Louis Comfort Tiffany ( American, 1848 - 1933 )


Tiffany Studios ( American, 1902 - 1932 )

c. 1905–1919
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General Description

Characterized by a vegetal form and a vivid palette, this vase is the result of Louis Comfort Tiffany's late foray into pottery following the critical and financial success of his Favrile glasswares. While Tiffany first experimented with pottery in 1898, four years after he trademarked Favrile, from fabrile or "hand-wrought" in Old English, he did not offer these wares for sale until around 1905. All production examples, including this one, were cast in molds, and variation was achieved through the application of glazes, usually ivory or a shade of green, developed by Tiffany Studios manager Arthur J. Nash and his son Leslie. The saturated and subtly irridiscent teal, blue, and purple glazes that cascade from the scalloped lip to the bulbous base demonstrate the influence of turn-of-the-century French art pottery and porcelain that Tiffany collected and exhibited at his firm's Manhattan location.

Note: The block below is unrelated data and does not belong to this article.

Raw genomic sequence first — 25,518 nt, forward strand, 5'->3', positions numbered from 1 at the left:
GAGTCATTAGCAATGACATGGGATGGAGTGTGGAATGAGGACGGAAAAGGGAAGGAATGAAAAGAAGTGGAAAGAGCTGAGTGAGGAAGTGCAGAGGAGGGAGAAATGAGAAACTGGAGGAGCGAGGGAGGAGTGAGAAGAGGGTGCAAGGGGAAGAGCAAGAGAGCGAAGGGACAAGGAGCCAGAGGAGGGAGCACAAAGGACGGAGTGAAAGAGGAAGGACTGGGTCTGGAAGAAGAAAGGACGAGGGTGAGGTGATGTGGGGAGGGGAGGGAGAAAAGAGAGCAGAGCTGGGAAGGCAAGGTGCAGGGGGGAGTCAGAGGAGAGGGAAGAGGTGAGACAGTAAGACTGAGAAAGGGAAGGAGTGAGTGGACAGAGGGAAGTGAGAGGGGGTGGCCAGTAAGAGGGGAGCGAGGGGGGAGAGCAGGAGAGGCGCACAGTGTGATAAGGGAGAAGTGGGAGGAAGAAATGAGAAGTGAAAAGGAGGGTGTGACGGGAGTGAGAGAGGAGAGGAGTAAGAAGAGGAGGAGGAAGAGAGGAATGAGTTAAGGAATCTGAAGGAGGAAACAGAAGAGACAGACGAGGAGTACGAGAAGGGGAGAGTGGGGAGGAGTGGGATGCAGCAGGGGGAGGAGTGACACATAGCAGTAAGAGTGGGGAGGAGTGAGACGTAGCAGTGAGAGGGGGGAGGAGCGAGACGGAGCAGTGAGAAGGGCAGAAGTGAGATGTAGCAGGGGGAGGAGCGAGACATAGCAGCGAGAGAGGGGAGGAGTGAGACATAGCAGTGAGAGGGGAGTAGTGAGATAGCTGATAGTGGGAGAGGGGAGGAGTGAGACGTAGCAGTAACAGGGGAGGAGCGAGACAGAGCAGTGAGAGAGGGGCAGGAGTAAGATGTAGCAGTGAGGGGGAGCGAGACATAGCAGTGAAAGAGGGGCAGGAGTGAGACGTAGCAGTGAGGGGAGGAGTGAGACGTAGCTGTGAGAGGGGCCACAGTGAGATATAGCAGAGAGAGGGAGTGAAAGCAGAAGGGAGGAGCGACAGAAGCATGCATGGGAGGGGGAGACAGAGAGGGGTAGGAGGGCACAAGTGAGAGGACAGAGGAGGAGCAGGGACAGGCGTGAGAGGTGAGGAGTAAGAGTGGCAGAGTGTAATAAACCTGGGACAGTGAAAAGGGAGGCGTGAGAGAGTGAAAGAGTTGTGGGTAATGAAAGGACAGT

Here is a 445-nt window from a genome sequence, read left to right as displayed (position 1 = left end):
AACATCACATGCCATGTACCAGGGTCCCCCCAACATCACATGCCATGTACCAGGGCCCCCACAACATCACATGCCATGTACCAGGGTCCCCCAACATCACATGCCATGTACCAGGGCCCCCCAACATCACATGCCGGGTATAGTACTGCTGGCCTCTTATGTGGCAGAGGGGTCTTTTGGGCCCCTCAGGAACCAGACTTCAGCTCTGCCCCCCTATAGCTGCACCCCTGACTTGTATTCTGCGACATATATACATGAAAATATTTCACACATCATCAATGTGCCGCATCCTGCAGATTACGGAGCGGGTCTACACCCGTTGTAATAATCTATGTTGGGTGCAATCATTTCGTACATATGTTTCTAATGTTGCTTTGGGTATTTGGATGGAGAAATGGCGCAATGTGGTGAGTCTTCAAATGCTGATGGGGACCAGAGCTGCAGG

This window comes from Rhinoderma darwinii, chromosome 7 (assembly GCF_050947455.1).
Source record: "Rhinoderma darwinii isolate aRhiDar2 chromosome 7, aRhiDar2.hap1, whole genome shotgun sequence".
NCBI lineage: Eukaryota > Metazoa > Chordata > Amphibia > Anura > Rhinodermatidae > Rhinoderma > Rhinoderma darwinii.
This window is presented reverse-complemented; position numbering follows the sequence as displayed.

Drawn from

  • Kevin Tucker and Emily Schiller, DMA unpublished material, 2012.
  • Martin Eidelberg, Tiffany Favrile Pottery and the Quest of Beauty (New York: Lillian Nassau LLC, 2010), 12-13.

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